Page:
It is high time that the Council of the European Union takes note of the risks to citizens caused by the current black hole where ePrivacy legislation should be. Amongst the doom and gloom, there are reasons to be optimistic. If delivered in its strongest form, an improved ePrivacy Regulation helps to complement the GDPR; will ensure compliance with essential principles such as privacy by design and by default; will tackle the perversive model of online tracking and the disinformation it creates; and it will give power back to citizens over their private life and interests. We urge the Council to swiftly update and adopt a strong, citizen-centered ePrivacy Regulation.

e-Privacy revision: Document pool

ePrivacy: Private data retention through the back door (22.05.2019)

Captured states – e-Privacy Regulation victim of a “lobby onslaught” (23.05.2019)

NGOs urge Austrian Council Presidency to finalise e-Privacy reform (07.11.2018)

e-Privacy: What happened and what happens next (29.11.2017)

(Contribution by Ella Jakubowska, EDRi intern)

09 Oct 2019

Why weak encryption is everybody’s problem

By Ella Jakubowska

Representatives of the UK Home Department, US Attorney General, US Homeland Security and Australian Home Affairs have joined forces to issue an open letter to Mark Zuckerberg. In their letter of 4 October, they urge Facebook to halt plans for end-to-end (aka strong) encryption across Facebook’s messaging platforms, unless such plans include “a means for lawful access to the content of communications”. In other words, the signatories are requesting what security experts call a “backdoor” for law enforcement to circumvent legitimate encryption methods in order to access private communications.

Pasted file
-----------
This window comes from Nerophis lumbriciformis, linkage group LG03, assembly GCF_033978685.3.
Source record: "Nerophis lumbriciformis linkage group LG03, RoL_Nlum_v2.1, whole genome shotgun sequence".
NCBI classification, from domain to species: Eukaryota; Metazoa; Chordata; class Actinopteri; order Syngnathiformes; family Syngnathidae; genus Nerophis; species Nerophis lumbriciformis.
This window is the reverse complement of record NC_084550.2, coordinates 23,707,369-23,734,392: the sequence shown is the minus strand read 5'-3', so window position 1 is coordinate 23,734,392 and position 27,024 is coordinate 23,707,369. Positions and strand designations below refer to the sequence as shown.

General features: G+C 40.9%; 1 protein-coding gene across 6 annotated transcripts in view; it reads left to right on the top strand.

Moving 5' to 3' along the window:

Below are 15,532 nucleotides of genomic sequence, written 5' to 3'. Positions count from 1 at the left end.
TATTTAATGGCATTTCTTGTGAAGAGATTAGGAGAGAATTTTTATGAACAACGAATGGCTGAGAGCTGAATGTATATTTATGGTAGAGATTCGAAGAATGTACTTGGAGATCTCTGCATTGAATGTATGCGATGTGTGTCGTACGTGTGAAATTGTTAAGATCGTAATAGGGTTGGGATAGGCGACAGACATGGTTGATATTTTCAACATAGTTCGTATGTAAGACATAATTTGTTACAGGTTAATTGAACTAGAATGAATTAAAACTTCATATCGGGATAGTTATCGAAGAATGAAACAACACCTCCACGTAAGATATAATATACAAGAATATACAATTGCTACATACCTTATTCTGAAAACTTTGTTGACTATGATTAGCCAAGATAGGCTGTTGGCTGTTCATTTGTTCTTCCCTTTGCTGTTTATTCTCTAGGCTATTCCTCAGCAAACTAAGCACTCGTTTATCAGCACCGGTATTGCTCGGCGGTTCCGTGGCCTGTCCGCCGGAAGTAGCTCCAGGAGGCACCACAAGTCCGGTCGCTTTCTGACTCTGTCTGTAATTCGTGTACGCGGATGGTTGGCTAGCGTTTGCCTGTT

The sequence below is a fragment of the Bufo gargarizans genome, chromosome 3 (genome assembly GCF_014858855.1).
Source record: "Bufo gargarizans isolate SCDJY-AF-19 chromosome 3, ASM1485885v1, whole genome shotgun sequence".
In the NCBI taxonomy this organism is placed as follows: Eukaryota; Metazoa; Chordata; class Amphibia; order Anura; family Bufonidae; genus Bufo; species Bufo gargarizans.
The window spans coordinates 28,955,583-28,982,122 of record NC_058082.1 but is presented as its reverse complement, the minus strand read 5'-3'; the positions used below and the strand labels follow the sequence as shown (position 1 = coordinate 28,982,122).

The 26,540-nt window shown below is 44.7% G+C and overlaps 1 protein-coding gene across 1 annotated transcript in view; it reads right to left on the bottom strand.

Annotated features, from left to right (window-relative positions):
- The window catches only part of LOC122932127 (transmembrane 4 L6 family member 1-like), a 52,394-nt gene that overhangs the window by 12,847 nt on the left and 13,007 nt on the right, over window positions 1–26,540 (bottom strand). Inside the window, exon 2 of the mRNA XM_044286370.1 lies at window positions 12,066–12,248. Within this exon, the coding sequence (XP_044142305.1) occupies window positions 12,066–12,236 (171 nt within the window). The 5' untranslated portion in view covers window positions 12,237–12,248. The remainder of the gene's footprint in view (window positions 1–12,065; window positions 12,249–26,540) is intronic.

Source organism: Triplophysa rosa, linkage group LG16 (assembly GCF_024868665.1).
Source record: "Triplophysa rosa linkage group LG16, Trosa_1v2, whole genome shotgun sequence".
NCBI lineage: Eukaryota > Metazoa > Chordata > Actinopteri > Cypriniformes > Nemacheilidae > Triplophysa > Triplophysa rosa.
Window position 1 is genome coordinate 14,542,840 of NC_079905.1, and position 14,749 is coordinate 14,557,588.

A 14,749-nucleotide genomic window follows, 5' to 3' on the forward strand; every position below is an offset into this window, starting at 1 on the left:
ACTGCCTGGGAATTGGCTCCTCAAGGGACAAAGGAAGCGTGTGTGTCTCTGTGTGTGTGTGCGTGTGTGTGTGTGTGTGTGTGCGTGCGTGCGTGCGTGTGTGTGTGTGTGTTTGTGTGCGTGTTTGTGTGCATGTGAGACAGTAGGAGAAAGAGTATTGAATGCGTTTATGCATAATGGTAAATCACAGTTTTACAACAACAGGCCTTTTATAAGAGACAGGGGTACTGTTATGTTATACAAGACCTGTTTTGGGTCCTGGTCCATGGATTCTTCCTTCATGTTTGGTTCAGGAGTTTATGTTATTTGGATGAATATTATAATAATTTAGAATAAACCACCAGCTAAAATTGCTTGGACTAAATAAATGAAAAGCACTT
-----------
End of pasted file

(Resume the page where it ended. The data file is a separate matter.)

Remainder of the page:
The myth of weak encryption as safe

Whilst the US, UK and Australia are adamant that their position enhances the safety of citizens, there are many reasons to be skeptical of this. The open letter uses emotive language to emphasise the risk of “child sexual exploitation, terrorism and extortion” that the signatories claim is associated with strong encryption, but fails to give a balanced assessment which includes the risks to privacy, democracy and most business transactions of weak encryption. By positioning weak encryption as a “safety” measure, the US, UK and Australia imply (or even explicitly state) that supporters of strong encryption are supporting crime.

Government-led attacks on everybody’s digital safety aren’t new. Since the 1990s, the US has tried to prevent the export of strong encryption and—when that failed—worked on forcing software companies to build backdoors for the government. Those attempts were called the first “Cryptowars”.